‘Secret election weapon’ it may be, but is social media’s role in political campaigning friend or foe?

First Trump, then Brexit. It was social media wot done it, apparently. Where once posters (and the doorstep) were the battlegrounds that decided elections, now the focus has shifted to social media, and its role in political campaigns.

And if the way in which political parties have been flocking to Facebook is anything to go by, the political strategists certainly think social media is the latest powerful electioneering tool. The combination of hyper-targeting and cost efficiency lets political parties target micro segments with highly tailored messages.

This level of micro targeting seems to be alarming to some commentators, but is it really anything new in the world of communications? Hasn’t direct/one-to-one communications always sought to use tailored and relevant messaging to reach tightly defined audience groups? And if that messaging is more relevant, and therefore more resonant, isn’t that to be applauded? Certainly, if you’re one of the smaller political parties like the Women’s Equality Party, who we work with at Now, the Facebook ad model lets you play very smart with finite resources.

But, there are some big ‘buts’. Most worrying is the ‘filter bubble’, the increasingly understood phenomenon by which social media users are served content that supports their existing views – because the newsfeed algorithm is based on what they have previously engaged with, or what their friends have previously ‘liked’. The net result is that, now more than at any time in modern history, those of us who choose to get our news through social media are exposed to a narrower and narrower range of opinion. According to Pew research, that includes 61% of millennials.

PolitEcho demonstrates this in action, comparing the political persuasion of your Facebook friends with the views presented to you in your newsfeed. Like me, you’ll probably find that your newsfeed amplifies the political bias of your friends. Think yourself relatively well read and informed? Actually, you’re living in an echo chamber.

Does this matter? A 2015 study suggested 60% of Facebook users have no idea that their newsfeeds are curated, so yes, there’s a real danger that people assume that what they see reflects what’s really going on out there. Perhaps this explains why so many Remainers were so surprised by the Brexit vote: the scale of anti-Brexit feeling was simply masked by the worldview that they experienced online.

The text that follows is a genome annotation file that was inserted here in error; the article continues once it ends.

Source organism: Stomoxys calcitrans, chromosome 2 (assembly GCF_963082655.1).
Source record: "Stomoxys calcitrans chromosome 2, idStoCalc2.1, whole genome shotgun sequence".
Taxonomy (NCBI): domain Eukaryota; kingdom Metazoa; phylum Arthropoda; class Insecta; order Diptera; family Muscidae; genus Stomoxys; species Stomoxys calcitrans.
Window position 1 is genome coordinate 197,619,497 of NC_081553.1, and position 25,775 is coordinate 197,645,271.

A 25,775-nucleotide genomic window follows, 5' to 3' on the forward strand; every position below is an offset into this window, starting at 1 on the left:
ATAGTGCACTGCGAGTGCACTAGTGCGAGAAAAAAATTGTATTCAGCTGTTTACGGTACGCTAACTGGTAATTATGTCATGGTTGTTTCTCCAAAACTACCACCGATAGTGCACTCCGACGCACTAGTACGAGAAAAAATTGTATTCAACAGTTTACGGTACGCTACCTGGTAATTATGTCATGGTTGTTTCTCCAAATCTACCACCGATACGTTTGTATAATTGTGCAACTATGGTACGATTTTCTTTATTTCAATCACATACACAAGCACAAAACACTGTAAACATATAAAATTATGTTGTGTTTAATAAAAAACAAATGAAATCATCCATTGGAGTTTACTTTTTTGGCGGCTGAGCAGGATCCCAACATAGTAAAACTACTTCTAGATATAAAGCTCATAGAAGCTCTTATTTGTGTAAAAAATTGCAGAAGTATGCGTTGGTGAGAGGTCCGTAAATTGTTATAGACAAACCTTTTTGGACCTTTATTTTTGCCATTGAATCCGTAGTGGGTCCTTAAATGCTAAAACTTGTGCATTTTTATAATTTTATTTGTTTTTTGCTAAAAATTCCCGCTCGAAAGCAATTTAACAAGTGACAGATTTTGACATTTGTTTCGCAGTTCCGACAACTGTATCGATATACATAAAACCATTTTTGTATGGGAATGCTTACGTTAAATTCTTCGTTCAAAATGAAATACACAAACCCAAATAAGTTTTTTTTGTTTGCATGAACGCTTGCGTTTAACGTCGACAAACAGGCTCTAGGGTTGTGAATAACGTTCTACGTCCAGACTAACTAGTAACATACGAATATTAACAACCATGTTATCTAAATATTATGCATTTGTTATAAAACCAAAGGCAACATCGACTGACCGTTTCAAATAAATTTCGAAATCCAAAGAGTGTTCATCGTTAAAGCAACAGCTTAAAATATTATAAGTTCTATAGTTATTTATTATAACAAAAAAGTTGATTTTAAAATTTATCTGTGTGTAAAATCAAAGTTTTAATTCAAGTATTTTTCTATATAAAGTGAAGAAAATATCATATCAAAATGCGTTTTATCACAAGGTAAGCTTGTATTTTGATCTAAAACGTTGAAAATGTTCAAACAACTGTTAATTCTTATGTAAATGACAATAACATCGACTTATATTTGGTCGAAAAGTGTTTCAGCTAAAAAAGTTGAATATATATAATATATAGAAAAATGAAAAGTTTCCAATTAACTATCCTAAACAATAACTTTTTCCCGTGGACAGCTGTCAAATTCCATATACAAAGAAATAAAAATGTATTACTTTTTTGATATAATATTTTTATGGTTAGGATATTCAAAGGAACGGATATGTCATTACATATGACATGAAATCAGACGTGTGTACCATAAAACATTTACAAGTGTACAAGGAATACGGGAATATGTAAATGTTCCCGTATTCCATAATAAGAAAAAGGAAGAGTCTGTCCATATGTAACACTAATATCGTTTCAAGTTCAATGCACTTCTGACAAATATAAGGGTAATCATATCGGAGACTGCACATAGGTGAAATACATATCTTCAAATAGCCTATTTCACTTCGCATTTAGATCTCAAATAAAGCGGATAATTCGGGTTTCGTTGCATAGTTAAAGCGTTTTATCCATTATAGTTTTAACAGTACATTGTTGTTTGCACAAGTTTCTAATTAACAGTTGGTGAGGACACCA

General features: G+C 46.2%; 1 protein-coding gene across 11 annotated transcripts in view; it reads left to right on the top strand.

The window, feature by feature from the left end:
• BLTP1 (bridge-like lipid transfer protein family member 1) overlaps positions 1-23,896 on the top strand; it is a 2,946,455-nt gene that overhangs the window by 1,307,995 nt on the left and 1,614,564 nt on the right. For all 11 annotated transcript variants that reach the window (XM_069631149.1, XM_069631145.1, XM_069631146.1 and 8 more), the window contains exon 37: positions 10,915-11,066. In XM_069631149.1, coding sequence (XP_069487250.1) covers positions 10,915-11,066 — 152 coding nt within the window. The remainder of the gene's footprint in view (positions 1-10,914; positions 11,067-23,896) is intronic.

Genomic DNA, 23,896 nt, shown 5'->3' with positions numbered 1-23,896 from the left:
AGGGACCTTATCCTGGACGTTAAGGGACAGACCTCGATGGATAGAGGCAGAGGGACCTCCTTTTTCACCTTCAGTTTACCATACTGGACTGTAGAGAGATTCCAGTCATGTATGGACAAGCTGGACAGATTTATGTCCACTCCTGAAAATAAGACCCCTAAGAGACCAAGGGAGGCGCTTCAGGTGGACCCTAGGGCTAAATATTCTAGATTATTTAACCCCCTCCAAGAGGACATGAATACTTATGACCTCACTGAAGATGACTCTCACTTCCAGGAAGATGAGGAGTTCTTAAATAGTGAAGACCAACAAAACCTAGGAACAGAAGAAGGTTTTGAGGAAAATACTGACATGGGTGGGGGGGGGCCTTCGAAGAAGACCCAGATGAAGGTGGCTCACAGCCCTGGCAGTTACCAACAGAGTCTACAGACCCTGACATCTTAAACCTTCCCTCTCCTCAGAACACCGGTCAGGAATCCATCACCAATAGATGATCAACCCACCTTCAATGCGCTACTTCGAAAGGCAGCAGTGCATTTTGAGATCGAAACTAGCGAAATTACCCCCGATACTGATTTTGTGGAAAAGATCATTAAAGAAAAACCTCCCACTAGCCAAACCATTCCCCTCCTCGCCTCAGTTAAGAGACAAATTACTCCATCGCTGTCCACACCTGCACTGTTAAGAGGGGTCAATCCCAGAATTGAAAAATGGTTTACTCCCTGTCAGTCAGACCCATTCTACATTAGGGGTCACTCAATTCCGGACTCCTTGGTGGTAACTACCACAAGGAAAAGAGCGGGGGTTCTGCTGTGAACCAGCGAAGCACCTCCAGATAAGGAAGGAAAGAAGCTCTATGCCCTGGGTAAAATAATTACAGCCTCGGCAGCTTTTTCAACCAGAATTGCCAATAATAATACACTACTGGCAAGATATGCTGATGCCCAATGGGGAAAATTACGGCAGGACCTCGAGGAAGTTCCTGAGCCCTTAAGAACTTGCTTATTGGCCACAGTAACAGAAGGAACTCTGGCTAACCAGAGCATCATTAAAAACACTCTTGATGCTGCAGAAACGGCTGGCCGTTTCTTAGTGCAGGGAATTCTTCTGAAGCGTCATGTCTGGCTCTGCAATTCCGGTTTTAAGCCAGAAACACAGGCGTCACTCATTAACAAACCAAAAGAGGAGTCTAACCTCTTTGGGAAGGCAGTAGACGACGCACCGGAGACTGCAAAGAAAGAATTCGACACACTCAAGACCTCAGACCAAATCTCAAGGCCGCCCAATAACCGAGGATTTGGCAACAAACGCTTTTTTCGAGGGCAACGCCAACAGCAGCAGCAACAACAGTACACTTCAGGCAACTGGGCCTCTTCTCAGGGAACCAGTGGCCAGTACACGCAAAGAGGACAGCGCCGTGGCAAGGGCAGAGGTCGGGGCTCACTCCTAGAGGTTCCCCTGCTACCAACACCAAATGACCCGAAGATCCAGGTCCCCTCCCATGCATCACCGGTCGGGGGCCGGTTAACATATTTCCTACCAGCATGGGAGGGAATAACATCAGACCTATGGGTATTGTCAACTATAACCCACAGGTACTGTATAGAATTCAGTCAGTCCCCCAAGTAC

And there’s a more serious impact too. Psychologists have long known the power of social norms. Using social norms to positive effect is the basis of effective behaviour change: helping people to stop smoking, preventing drug use or encouraging people to wear seatbelts, for example. But in a political context, there’s a danger that when our views are no longer tempered by different opinions, they become more extreme and more polarised.

And that’s exactly what happens in a social media bubble. So, if you’re a new political party with an important point to get across, getting into people’s feeds can be a major challenge. The Women’s Equality Party, for example, don’t just want to get votes in this election, they also want to influence the policies of the other parties. But to do so, they need to get their message in front of all voters, not simply those who might put a cross against a WEP candidate in the ballot box.

Democracy presumes that the electorate is able to make an informed choice. But combine the filter bubble, which dramatically reduces what we see, with the fake news that perpetuates myths and automation bots that drive up the ‘likes’ a post receives, and you potentially have a serious challenge to that democracy.

So is social media friend or foe? Whatever your views about how political parties use it, one thing we can be very glad of is the way social media unleashes our collective creativity as a nation. Having suffered some fairly lacklustre campaigning thus far, at least when the prospect of enduring another ‘strong and stable’ lecture beckons, we can instead turn to social media for a bit of light relief.

#TheresaMayGIFs anyone? Or Star Wars Corbyn memes? This year we’ve even got what looks like a chart-topping song courtesy of Captain SKA and YouTube. Surely this is social media at its best: democratic, engaging, relevant, acutely insightful and often very funny. There’s no better commentator on the 2017 election.

Kate Waters is chief strategy officer and co-founder of Now

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